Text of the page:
Have you ever had to switch biologics because your body developed antibodies?
It’s stressful, switching IBD medications. There’s uncertainty and hope and fear all at once.
But did you know there’s a specialty blood test you can do to check the effectiveness of the biologic medication you’re taking? The test analyzes the level of drug in your system AND the potential antibodies your body may have developed.
Taking these tests regularly may give some clarity to you and your medical team about how effective your biologic is helping with your IBD.
- Why I’m getting this blood test
- What is C-Reactive Protein?
- Interview with Dr. Lerrigo Video
- Why do biologics stop working for some people?
- What are antibodies?
- Prometheus: A blood test for biologic levels and antibodies
- Final thoughts
- Want to learn more about Gali Health?
Why I’m getting this blood test
I’m getting this specialty test done next week to check the levels of Entyvio and possible antibodies in my blood.
Because at my last regular checkup, my C-Reactive Protein (CRP) levels were 10x higher than normal! The normal range is <0.50 mg/dL and mine was 5.24!!
But what’s odd is I felt completely fine. I would have never guessed my CRP was too high.
I had no signs of flares.
No unusual bowel movements, urgency, or blood.
I had no physical signs whatsoever.
What is C-Reactive Protein?
According to BWH Crohn’s & Colitis Center, CRP is a marker of inflammation. This protein is released from the liver during times of inflammation. Although it’s not specific to the intestines, it is a factor in determining disease activity in IBD.
When your CRP is higher than it should be, it could be a sign that your medication is losing its effectiveness.
In this blog post, I’m going to talk specifically about biologics because that’s what I’m currently using and this is the type of med described in the following Gali Health video.
Full disclosure, I work at Gali Health. Several months ago, myself and my fellow ambassadors interviewed gastroenterologist, Dr. Lerrigo.
There’s about 20 more videos like this one and you can view them all here. Below is the video I’ll be pulling info from throughout this post.
Why do biologics stop working for some people?
Dr. Lerrigo says that for some people, biologic medications lose their effectiveness because their immune system develops antibodies. Common reasons include:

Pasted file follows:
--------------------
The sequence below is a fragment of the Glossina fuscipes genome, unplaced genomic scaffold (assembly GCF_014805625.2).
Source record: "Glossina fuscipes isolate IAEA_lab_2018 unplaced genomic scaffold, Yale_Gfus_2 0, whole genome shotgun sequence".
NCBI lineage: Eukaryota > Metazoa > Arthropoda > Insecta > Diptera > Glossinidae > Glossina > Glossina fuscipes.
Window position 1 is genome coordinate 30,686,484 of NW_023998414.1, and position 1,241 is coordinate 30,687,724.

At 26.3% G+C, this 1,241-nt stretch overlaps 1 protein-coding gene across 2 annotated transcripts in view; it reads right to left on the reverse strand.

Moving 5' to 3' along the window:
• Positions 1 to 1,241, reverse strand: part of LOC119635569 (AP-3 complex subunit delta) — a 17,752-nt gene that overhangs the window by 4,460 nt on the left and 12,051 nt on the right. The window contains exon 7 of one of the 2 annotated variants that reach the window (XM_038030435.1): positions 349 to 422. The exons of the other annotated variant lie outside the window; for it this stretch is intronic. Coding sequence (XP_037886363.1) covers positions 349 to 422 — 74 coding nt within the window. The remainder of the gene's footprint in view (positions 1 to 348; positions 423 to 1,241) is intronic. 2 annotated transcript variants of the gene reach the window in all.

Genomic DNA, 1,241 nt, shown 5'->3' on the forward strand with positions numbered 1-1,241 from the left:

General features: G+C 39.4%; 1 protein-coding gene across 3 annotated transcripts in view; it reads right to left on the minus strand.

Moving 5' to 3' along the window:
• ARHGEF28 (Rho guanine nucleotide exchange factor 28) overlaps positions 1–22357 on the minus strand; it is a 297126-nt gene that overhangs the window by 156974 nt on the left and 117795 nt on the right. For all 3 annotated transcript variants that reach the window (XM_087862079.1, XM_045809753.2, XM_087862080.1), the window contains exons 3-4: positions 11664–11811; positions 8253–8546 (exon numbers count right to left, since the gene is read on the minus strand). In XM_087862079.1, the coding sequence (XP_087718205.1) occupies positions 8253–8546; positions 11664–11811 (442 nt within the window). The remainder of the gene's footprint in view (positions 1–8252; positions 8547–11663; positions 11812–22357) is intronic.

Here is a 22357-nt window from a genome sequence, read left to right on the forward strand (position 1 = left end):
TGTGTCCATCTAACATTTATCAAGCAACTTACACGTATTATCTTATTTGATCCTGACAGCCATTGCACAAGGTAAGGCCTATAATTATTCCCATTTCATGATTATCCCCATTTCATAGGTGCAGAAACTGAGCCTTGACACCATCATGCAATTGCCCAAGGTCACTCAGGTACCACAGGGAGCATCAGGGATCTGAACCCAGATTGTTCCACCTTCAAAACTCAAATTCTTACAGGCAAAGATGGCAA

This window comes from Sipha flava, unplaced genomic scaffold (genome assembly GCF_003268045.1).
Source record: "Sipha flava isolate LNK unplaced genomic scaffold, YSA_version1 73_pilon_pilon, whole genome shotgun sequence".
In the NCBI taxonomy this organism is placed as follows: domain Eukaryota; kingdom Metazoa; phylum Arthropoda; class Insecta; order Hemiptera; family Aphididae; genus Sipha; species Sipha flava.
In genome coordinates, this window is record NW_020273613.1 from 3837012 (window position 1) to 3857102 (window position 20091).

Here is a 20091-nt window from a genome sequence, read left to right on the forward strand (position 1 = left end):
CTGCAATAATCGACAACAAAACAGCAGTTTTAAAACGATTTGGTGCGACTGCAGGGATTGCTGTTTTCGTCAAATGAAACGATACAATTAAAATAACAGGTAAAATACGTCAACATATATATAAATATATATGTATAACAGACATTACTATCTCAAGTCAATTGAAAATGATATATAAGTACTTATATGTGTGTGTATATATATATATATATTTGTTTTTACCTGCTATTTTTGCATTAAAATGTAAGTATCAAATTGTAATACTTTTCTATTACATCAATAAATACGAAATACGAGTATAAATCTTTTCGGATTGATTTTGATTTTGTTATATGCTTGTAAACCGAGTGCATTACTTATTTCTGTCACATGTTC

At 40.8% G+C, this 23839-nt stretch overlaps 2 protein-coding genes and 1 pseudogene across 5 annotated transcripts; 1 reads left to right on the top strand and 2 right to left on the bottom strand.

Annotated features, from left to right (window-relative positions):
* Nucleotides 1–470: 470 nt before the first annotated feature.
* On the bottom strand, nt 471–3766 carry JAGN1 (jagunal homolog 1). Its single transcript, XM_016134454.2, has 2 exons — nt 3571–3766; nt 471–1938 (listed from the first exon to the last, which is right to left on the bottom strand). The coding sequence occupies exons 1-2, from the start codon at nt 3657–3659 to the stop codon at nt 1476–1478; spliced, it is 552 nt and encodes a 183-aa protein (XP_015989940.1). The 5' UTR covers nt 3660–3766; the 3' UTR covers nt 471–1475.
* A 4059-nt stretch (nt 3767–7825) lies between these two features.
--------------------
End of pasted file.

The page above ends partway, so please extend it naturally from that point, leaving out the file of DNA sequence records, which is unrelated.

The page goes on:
- There’s not enough drug in their system for the severity of their IBD. These individuals should talk with their GIs about increasing the drug dose or getting their infusions more frequently
- The person has a low albumin count. Albumin is a protein that that keeps fluid in the bloodstream so it doesn’t leak into other tissues
- The person develops antibodies which remove the drug from their system
When someone loses response to a biologic, it’s usually because of the third reason.
What are antibodies?
Antibodies form when your body thinks the biologic is a bacteria or virus. Your body recognizes the biologic as a foreign invader and develops an immune response: creating antibodies to throw the drug out of your blood.
This is where the Prometheus blood test comes in!
Prometheus Laboratories, Inc. is a healthcare company that creates diagnostic tests that help patients better understand their unique disease course and healing patterns. Prometheus offers tests that…
- Measure drug levels and antibodies in Entyvio, Remicade, Humira, and Stelara
- Assesses mucosal healing in IBD and evaluates probability of disease progression
- Look for biomarkers in Celiac disease
- Aid in the detection of liver fibrosis
- And more…
Prometheus: A blood test for biologic levels and antibodies
On January 15th, I’ll be popping in to my GI’s office to get this blood work done. Since I’m on Entyvio, I’m getting the one called Prometheus Anser VDZ. It’ll check the levels of Entyvio in my blood and identify Entyvio antibodies.
For these biologic tests, you need to get them done the day before your infusion when the drug levels are at their lowest in your system. This’ll give your physician the most accurate reading.
It’s SUPER important that I do this test because—even though I feel great—there’s a chance I may be in true remission.
I have a gut feeling that I’m developing antibodies. Take a look at my medication history, and you’ll see that I don’t have the best track record with effective meds.
I’ve been on Remicade, and it lasted for only about 16 months. All the other oral meds I’ve taken over the last five years have lasted 9 months, TOPS.
Never have I switched meds when I was feeling well. But if Entyvio isn’t making the cut histologically, I need to continue my quest of snuffing out that intestinal inflammation for good.
I will keep you posted 💩💜
Want to learn more about Gali Health?
Gali Health is creating an AI-powered app that acts as a friend and personal health assistant for people living with IBD.
Gali—the algorithm, which we refer to as “she”—gets to you know you through various app features, including chat, health monitors, personal assessment reports, and questionnaires.
The more she gets to know you, the more customized articles and videos she sends directly to your feed to meet you exactly where you are along your IBD journey.
I’d love to continue this conversation with you in the comments!
- Has there ever been a time where you felt fine but had underlying inflammation? Or visa versa?
- Has your doctor ordered a specialty test to analyze potential antibodies in your blood? Did this information help you along your health management journey?
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